There is something so special about getting out there and starting your first grill fire of the season. Well, I live in the Northeast so you can imagine that. Each summer I return to a favorite cookout meal. I purchase a long-bone Tomahawk style Cote de Boeuf weighing a tad over three pounds Basically if you were to have one whole prime rib, bone-in, in front of you, set it on your cutting board, and portion it out in six equal pieces (yes there are seven bones but I like the Cote de Boeufs to be a tad thicker, thus only six cuts). I set my knife exactly in the middle, cut through, then take each half and once again measure exactly and portion that half into three large thick steaks with a bone. Now you have 6 total thick bone-in steaks.
— Chef Lydia Shire
Recipe courtesy of Chef Lydia Shire of Scampo
Chop the purple garlic, shallots, thyme, and rosemary and set aside. Add the shallots and garlic to a large sauté pan with all of the olive oil and sauté until both are a pale golden color, then add the chopped herbs, crushed peppercorns, and pomegranate molasses. Remove from the heat and once cooled add the juice and rind of the limes and the parsley, then mix all ingredients together. Slather a good amount of this all over the rib and chill overnight (or in the early morning; give it at least 6 hours to marinate). Tightly wrap and save the remaining marinade and use on lamb, duck, or pork. You will notice there is no salt in this marinade. I salt the rib (or any meats) just before it goes on the live grill.
Remove the marinade on the rib, save. Pat dry with a paper towel. Heavily salt all over and grind fresh black pepper all over. Once your coals have died down and are grayish, sprinkle the marinade back onto the meat and place the Tomahawk over the coals and brown on all sides. At this point, you can pull it off to the side of your charcoal grill, cover the grill, and slow roast until the internal temperature reaches 100 degrees. Let it rest for 15 minutes (you can always put it back on the coals to warm the outside) before you slice. The temp inside will rise to 116 or 120 degrees, which is a proper rare.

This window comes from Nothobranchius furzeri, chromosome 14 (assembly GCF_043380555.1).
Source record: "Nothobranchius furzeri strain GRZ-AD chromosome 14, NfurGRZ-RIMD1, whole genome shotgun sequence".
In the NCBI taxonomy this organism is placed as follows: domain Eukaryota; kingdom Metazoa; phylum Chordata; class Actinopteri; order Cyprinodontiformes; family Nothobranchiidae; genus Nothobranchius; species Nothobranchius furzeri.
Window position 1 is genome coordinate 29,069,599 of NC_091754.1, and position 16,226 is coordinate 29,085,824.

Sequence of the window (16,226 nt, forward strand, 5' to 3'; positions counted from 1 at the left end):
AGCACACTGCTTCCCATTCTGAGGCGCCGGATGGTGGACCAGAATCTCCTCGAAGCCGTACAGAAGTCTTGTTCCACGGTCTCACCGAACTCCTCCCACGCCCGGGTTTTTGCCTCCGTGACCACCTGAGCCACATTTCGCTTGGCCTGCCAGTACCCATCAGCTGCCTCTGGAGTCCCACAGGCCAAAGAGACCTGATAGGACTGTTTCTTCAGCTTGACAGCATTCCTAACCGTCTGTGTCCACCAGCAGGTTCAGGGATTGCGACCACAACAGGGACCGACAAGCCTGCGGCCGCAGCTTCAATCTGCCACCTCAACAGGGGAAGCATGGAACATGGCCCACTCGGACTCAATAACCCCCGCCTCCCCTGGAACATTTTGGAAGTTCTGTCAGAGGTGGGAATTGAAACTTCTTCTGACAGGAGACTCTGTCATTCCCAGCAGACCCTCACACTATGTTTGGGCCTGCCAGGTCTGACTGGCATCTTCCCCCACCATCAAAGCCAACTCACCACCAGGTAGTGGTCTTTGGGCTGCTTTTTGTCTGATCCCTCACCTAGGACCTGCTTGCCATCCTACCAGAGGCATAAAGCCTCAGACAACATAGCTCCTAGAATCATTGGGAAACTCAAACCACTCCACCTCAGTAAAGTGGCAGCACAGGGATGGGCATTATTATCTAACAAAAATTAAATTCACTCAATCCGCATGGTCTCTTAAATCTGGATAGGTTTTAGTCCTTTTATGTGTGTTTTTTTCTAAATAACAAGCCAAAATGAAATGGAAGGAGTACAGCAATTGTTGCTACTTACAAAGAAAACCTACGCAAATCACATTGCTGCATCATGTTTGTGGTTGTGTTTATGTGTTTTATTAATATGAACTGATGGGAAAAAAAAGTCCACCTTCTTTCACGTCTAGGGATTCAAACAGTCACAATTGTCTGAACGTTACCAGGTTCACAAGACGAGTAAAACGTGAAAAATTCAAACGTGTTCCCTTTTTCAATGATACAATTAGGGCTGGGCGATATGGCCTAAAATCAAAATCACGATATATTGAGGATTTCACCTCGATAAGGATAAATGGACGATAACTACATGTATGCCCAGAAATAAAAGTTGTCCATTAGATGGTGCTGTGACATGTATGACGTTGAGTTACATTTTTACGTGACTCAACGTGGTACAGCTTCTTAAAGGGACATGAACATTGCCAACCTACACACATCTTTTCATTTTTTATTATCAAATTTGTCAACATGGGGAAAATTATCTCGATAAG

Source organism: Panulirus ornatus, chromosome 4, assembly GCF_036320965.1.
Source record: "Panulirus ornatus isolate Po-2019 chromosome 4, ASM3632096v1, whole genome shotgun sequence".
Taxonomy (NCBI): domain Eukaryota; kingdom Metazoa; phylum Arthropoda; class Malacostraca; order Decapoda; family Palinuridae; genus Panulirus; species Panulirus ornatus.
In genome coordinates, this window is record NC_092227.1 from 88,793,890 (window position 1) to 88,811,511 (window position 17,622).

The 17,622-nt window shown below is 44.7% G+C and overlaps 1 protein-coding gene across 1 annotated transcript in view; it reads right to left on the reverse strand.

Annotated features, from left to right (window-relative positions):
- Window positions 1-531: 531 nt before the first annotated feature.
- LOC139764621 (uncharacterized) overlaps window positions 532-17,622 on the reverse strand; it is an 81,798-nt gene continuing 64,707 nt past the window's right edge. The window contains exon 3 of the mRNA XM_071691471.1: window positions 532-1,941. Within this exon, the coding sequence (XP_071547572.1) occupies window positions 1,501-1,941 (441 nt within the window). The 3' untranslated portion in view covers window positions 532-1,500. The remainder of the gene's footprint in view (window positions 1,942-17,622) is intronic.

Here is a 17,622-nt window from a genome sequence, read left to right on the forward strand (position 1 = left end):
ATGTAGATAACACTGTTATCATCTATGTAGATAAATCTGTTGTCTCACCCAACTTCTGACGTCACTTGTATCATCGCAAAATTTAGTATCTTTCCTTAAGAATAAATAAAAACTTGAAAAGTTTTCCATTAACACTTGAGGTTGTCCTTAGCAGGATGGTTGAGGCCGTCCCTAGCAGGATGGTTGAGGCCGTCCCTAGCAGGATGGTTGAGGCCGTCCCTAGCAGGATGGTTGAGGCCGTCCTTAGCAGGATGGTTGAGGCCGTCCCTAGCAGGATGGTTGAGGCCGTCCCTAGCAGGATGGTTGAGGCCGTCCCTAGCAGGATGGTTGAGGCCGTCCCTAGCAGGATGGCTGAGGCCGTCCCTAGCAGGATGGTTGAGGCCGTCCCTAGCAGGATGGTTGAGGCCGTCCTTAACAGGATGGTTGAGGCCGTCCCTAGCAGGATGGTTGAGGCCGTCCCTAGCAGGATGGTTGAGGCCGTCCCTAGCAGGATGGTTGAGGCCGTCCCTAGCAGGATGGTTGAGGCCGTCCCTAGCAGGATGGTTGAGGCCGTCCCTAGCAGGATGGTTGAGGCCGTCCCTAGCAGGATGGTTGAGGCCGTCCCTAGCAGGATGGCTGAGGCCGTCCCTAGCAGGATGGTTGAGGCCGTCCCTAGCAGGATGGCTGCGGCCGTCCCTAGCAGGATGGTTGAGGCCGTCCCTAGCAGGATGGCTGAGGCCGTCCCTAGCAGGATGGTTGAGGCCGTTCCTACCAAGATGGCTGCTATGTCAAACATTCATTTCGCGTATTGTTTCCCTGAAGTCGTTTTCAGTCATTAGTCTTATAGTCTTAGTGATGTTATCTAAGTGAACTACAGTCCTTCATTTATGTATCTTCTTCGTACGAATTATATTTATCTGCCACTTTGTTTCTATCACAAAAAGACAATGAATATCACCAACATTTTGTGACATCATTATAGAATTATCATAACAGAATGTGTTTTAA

Slice the Cote de Boeuf into thin slices, parallel to the bone. Arrange onto your plates: 3 or 4 overlapping slices for each person. I then spoon 2 or 3 tablespoons of the port vinaigrette right on top of the meat and 2 tablespoons of Roquefort sauce around the meat.
Finely dice the shallot and garlic cloves and place in a small bowl. Reduce the 1 cup Ruby Port to about half its volume, remove from heat and cool before adding the diced shallot and garlic to the liquid. Add the additional 1/4 cup port straight from the bottle, the olive oil, mint leaves, finely chopped curly parsley, and freshly ground black pepper and salt to taste to the port/shallot/garlic mixture and mix well.
This simple vinaigrette is so good on many different salads that can contain goat cheese or any other creamy cheeses.
You will notice I often use curly parsley versus flat leaf. I find curly parsley is far more aromatic, almost “sweet” when chopped. Flat leaf is wonderful to julienne and good in rugged soups and stews etc.
Make this one day ahead and store covered in the refrigerator.
Mash the Roquefort cheese and butter together at room temperature (you can use a Cuisinart for this) and set aside. Reduce the chardonnay until you have 1/3 cup remaining then add in the heavy cream and reduce until the mixture has viscosity (approx. 1/2 cup of the liquid mixture should be left). Whisk in the Roquefort/butter mixture gradually. Bring to a warm temperature each time before you add more cheese/butter to the mix. Strain, taste for seasoning and keep on a warm part of your stove or briefly put on a burner to gently warm. Do not boil, it may break.